The No. 16 team in the country, the host school Blue Devils are big, long and physical all over the court. They’re deep, talented, experienced and, like MSU, hungry to advance.

While both teams won their first round games on Friday, neither felt it played great basketball for the entirety of their games. Each squad considered itself lucky to have advanced after less than stellar performances.

Following Friday’s win over Tulane, Schaefer conceded that a team of players participating in their first NCAA Tournament game may have been a little nervous to start.

“I knew we were gonna have some nerves yesterday,” he said. “At the end of the day, they’re kids. They’re happy go lucky. But at the same time, we’ve talked about flipping the switch. When you walk out of the locker room, you’ve gotta leave the little girl in there because you’re about to play some pretty big women.”

1381210_1009790945715634_4471651667075646824_nAnd against a Duke team with seven players 6’3” or taller, those big foes will be everywhere.

The plan for State will be to find a way to get Duke off its game on both sides of the ball and force them into backup plans. For the Bulldogs, the defensive game plan will involve tough perimeter defense and forcing contested shots.

“They want to play pretty ball,” sophomore guard Dominique Dillingham said. “We want them to have to run their offense through the post so we can muck them up.”

Duke head coach Joanne McCallie knows the attack is coming and concedes it can be a challenge to stop it.

“[Schaefer] is a defensive mastermind and he knows that we don’t have any point guards,” she said. “He’s one of the best defensive coaches in the country. Mississippi State is trending in a beautiful way. They’ve got great players and you’ve just got to play the game. We’ve just got to figure some things out.”

Offensively, MSU knows it has to get the ball in the post more consistently to senior forward Martha Alwal, who McCallie referred to as a “super” player who disrupts the size advantage her team usually has. Alwal only had four points and five rebounds in 22 minutes of play against Tulane. To advance to the next round, Schaefer said, that can’t happen again.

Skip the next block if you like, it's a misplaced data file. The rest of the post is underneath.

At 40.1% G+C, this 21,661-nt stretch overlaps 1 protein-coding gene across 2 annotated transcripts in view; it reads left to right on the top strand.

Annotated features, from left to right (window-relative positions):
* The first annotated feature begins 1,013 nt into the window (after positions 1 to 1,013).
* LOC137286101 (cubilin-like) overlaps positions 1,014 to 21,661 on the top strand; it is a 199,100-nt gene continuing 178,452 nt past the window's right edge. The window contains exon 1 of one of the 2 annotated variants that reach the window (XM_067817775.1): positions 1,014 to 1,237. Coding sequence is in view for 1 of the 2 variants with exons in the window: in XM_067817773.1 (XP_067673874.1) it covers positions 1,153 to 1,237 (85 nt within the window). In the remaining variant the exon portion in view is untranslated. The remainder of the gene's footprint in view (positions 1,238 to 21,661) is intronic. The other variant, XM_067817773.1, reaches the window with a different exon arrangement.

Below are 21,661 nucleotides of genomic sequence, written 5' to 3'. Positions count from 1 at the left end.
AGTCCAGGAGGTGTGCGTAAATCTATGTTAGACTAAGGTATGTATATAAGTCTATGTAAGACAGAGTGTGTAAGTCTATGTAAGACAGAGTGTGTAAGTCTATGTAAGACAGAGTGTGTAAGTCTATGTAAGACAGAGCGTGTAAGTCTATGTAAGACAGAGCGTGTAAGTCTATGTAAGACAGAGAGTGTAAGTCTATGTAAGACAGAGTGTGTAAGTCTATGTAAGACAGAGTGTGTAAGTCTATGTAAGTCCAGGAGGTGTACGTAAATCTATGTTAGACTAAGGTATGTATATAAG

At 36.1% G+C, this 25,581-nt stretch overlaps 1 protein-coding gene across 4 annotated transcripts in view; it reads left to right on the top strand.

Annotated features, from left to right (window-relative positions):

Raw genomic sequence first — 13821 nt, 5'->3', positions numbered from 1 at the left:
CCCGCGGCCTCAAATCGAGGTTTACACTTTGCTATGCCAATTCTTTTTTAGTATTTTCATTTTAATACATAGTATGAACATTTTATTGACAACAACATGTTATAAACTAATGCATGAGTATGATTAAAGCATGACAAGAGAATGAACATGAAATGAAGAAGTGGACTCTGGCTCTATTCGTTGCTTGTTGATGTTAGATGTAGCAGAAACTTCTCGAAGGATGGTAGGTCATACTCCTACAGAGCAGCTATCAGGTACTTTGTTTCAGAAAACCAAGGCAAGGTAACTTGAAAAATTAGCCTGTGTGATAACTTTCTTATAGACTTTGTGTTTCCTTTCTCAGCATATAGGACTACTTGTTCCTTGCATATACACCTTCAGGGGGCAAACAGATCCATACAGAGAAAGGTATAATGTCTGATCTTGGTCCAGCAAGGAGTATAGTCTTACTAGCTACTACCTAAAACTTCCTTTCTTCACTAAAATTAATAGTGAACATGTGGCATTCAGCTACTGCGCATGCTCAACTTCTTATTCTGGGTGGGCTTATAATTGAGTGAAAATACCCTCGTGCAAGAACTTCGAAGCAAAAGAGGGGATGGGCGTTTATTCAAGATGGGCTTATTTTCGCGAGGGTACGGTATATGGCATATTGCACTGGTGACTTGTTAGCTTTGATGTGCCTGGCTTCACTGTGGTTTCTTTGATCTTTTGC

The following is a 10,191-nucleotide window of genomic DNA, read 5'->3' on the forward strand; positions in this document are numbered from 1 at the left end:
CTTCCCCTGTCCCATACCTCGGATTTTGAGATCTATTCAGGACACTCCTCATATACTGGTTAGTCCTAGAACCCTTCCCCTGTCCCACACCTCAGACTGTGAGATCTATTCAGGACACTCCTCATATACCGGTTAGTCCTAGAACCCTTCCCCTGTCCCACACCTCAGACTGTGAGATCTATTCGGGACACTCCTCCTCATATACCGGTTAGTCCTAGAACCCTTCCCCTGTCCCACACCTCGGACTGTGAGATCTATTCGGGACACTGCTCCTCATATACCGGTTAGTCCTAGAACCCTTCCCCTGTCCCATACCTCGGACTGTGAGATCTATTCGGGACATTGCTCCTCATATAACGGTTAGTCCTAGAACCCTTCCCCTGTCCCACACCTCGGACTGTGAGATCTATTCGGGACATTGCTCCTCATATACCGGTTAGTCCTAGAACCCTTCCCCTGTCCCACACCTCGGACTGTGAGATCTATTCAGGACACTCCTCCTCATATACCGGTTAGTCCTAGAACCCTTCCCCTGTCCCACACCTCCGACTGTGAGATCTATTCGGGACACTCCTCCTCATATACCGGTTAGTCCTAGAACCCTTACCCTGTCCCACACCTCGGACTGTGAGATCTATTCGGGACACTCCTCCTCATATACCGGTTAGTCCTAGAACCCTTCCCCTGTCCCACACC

“We’re not gonna win tomorrow if she doesn’t play well,” he told reporters Saturday.

The good news for MSU though is they feel they’ve already got their bad game out of the way for the postseason, they’ve already done more than anyone outside of the locker room expected them to this year and they’re the road team in a hostile environment at Cameron Indoor Stadium. Basically, they’re playing with house money. The pressure is on Duke and the Bulldogs can just play their game.

“I don’t think we’ve got to do anything to validate our season. They’ve performed beyond anyone’s expectations,” Schaefer said. “Our players have had a special year. It’ll take our best effort probably of the year to win here tomorrow.”

While that effort hasn’t happened yet, Schaefer is hopeful Sunday can be the day.

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Schaefer, Bulldogs down Tulane to advance to NCAA Second Round

Had he known what he was in for, he might have changed his wish, but head coach Vic Schafer said he wanted a defensive game and that’s what he got Friday when Mississippi State beat Tulane 57-47 in the first round of the NCAA Tournament.

ZVTFZFLGIAVZXQW.20121130195724The Bulldogs held the Green Wave to 13-of-47 shooting on the day, but it was the second half that was particularly impressive for State’s defense. Down 27-22 at the break, Tulane went on a quick run at the start of the second half to gain their first lead. To respond, MSU then went on a 20-2 run to take control of the game and earn a lead they never lost.

It was during the media timeout between those two runs in the second half when the game was won for MSU. After Tulane took its first lead, Schaefer gathered the team around during a timeout and looked his players individually in the eyes, scanning around the group. He told his team they were being out-played, out-hustled and out-toughed.

“He never says thing like that,” senior forward Martha Alwal said after the game.

But on Friday he did, and following his speech, Schaefer drew up a play on the white board and from there, his Bulldogs started their 20-2 run and never looked back.

“I felt like we had gotten out-toughed and out-played,” Schaefer said, “and I thought we really responded at the moment. From there, we really played well and executed well.”

While the game itself wasn’t exactly pretty with its 65-plus missed shots and nearly 40 total turnovers, it was a beautiful outcome for a Bulldog team who hadn’t even been to the NCAA Tournament since 2010, let alone won a game. Both the appearance and the victory speak to what Schaefer has been able to do since arriving in Starkville, and it also fulfilled a promise he made when he first got the job.

The story has been told before of Schaefer telling star forward Martha Alwal that if she stuck with him, he’d get her to the Big Dance before she graduated. When MSU finished third in the SEC this year with a 26-6 overall record, that particular guarantee came through.

What made Friday even more meaningful for Alwal: it was her 22nd birthday.

“It was really special. At first I was sulking because I wanted to go do something for my birthday, but I guess a win as just as good as going out,” Alwal joked. “But it’s awesome to be in the NCAA Tournament and make it to the Round of 32. We’ve been working really hard at it since Coach Schaefer got here.”

As for the game itself, it was the play of another forward, sophomore Breanna Richardson, that made the difference for MSU. When the Bulldogs were struggling to score and seemed to lack energy, Richardson carried the team along. Her scoring run early in the second half helped build the lead MSU kept until the final buzzer.